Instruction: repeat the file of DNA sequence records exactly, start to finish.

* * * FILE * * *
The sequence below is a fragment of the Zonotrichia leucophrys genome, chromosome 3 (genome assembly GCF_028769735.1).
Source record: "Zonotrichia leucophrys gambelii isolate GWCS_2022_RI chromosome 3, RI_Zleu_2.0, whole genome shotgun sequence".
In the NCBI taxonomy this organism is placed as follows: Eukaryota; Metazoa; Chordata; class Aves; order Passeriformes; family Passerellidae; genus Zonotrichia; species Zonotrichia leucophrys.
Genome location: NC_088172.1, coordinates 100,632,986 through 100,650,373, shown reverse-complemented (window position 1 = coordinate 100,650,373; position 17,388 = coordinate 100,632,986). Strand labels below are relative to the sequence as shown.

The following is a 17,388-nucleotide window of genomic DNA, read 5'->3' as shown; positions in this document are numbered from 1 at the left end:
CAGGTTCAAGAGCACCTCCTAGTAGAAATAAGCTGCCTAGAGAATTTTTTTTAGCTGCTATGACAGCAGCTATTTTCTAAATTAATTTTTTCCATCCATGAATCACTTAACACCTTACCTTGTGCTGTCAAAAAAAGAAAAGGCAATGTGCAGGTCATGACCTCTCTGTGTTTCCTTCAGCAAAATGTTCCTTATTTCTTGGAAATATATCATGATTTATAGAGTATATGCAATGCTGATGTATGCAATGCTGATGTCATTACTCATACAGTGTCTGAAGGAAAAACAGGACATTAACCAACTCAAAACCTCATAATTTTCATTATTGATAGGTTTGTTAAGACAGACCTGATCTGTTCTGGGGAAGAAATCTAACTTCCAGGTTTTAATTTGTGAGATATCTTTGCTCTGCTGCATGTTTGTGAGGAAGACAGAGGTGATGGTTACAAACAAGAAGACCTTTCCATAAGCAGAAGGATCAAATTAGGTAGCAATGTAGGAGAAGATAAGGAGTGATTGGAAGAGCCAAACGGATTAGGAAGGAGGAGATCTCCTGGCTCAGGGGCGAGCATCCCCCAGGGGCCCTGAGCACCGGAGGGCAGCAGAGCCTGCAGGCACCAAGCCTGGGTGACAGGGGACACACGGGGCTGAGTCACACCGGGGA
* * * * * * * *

The sequence below is a fragment of the Zonotrichia leucophrys genome, chromosome 3 (genome assembly GCF_028769735.1).
Source record: "Zonotrichia leucophrys gambelii isolate GWCS_2022_RI chromosome 3, RI_Zleu_2.0, whole genome shotgun sequence".
In the NCBI taxonomy this organism is placed as follows: Eukaryota; Metazoa; Chordata; class Aves; order Passeriformes; family Passerellidae; genus Zonotrichia; species Zonotrichia leucophrys.
Genome location: NC_088172.1, coordinates 100,632,986 through 100,650,373, shown reverse-complemented (window position 1 = coordinate 100,650,373; position 17,388 = coordinate 100,632,986). Strand labels below are relative to the sequence as shown.

The following is a 17,388-nucleotide window of genomic DNA, read 5'->3' as shown; positions in this document are numbered from 1 at the left end:
CAGGTTCAAGAGCACCTCCTAGTAGAAATAAGCTGCCTAGAGAATTTTTTTTAGCTGCTATGACAGCAGCTATTTTCTAAATTAATTTTTTCCATCCATGAATCACTTAACACCTTACCTTGTGCTGTCAAAAAAAGAAAAGGCAATGTGCAGGTCATGACCTCTCTGTGTTTCCTTCAGCAAAATGTTCCTTATTTCTTGGAAATATATCATGATTTATAGAGTATATGCAATGCTGATGTATGCAATGCTGATGTCATTACTCATACAGTGTCTGAAGGAAAAACAGGACATTAACCAACTCAAAACCTCATAATTTTCATTATTGATAGGTTTGTTAAGACAGACCTGATCTGTTCTGGGGAAGAAATCTAACTTCCAGGTTTTAATTTGTGAGATATCTTTGCTCTGCTGCATGTTTGTGAGGAAGACAGAGGTGATGGTTACAAACAAGAAGACCTTTCCATAAGCAGAAGGATCAAATTAGGTAGCAATGTAGGAGAAGATAAGGAGTGATTGGAAGAGCCAAACGGATTAGGAAGGAGGAGATCTCCTGGCTCAGGGGCGAGCATCCCCCAGGGGCCCTGAGCACCGGAGGGCAGCAGAGCCTGCAGGCACCAAGCCTGGGTGACAGGGGACACACGGGGCTGAGTCACACCGGGGA